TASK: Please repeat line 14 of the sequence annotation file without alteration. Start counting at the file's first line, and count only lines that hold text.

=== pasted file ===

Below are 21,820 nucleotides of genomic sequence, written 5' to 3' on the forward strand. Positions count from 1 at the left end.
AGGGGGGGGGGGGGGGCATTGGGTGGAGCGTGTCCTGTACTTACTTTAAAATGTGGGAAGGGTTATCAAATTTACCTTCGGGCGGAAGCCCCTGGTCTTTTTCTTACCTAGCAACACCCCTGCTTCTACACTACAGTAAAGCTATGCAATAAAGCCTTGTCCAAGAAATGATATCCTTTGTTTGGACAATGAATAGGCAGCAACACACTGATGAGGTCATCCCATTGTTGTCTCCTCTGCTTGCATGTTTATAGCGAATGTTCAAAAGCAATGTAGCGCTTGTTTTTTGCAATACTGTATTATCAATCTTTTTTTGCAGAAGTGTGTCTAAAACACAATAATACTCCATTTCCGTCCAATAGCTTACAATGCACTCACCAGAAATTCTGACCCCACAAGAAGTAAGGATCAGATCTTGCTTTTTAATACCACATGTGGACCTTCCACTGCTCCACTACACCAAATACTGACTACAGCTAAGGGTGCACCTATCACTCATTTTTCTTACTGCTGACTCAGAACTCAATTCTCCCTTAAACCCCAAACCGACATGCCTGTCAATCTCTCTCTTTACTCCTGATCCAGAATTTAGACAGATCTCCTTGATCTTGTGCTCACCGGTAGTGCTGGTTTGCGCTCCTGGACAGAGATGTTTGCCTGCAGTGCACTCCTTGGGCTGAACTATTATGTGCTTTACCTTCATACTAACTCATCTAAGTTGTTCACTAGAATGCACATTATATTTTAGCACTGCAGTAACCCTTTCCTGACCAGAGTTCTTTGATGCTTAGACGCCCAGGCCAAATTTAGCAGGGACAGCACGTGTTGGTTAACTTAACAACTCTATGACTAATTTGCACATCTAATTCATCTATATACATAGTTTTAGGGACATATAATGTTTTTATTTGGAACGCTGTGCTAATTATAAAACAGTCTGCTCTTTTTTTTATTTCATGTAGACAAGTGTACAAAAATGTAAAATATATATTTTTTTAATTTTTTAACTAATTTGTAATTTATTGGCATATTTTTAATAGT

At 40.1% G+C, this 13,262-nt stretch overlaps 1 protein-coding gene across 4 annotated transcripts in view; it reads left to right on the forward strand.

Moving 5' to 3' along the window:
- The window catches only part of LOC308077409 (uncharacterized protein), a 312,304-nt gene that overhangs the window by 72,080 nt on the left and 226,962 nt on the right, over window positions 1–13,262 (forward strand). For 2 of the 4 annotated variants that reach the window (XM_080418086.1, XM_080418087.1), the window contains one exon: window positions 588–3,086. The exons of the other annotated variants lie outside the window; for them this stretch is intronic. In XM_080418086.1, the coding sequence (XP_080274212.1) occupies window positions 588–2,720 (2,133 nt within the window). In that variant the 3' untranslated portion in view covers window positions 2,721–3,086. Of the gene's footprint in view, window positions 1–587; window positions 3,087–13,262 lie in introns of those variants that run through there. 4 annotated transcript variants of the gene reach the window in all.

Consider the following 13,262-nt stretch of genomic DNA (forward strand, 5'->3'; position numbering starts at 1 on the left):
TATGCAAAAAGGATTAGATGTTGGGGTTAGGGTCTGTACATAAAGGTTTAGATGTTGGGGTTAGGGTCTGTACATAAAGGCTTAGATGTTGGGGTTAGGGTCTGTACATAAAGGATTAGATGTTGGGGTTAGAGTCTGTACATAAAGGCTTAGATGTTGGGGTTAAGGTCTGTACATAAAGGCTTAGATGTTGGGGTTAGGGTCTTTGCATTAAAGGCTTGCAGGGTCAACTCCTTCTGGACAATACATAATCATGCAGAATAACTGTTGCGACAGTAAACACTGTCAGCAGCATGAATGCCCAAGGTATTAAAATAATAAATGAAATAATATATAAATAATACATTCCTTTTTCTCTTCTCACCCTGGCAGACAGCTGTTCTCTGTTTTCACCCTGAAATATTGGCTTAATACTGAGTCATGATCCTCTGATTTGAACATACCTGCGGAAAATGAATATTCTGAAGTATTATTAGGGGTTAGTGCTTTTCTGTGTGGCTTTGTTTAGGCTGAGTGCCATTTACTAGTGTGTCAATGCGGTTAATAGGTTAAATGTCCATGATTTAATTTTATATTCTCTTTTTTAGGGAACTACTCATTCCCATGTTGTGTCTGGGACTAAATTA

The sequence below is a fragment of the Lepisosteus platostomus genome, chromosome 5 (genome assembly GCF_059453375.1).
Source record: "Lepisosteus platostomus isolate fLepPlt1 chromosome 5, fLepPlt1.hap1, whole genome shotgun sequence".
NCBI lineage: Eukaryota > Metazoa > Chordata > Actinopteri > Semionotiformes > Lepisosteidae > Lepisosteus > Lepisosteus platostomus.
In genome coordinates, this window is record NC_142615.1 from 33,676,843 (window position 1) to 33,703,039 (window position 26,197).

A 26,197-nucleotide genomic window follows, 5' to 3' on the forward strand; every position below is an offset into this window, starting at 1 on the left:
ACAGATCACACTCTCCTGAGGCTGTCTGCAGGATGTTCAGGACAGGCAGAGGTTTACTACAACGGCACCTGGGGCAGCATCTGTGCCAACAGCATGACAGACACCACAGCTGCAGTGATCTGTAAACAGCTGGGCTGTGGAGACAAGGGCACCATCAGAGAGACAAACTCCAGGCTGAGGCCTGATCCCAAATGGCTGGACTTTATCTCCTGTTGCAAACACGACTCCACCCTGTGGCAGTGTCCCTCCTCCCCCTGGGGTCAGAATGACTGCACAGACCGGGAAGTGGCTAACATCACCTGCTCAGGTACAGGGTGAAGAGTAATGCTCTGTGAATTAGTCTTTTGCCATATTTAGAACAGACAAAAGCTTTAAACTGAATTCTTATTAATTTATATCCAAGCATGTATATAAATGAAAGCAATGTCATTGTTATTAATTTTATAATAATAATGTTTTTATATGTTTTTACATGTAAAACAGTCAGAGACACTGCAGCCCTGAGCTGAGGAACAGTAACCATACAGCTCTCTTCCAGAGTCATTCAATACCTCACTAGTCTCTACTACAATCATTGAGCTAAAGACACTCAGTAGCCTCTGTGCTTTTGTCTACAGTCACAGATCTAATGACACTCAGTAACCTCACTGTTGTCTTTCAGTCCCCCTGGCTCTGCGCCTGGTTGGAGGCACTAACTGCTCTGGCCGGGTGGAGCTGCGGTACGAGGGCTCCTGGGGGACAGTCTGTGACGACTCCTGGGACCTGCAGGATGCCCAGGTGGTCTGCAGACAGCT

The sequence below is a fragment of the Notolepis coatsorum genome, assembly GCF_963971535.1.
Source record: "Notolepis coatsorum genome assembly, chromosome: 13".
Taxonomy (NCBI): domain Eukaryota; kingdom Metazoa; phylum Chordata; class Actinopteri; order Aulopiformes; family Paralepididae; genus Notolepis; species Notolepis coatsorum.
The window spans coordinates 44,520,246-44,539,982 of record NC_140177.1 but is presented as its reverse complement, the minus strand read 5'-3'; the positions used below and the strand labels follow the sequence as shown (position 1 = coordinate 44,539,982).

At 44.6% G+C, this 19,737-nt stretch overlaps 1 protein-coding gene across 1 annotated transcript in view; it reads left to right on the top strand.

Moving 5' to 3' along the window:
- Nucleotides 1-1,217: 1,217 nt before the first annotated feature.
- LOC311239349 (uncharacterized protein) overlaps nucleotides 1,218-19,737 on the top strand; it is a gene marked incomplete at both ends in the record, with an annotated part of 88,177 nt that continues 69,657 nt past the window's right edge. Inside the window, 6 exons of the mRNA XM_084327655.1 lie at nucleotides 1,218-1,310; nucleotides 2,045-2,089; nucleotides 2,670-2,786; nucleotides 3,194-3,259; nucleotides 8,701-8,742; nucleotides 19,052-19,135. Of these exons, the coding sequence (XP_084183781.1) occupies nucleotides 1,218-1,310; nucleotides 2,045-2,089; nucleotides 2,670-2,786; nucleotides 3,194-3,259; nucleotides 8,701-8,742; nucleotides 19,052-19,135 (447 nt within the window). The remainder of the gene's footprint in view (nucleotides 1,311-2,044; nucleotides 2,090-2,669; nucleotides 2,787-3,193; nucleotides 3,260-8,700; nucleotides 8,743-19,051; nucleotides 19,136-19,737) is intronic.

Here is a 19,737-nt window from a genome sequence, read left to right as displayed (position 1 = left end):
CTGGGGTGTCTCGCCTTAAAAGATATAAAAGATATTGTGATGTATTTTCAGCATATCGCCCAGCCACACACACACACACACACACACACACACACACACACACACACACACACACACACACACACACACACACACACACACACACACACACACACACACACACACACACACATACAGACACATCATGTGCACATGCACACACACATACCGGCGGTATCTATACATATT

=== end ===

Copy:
The sequence below is a fragment of the Notolepis coatsorum genome, assembly GCF_963971535.1.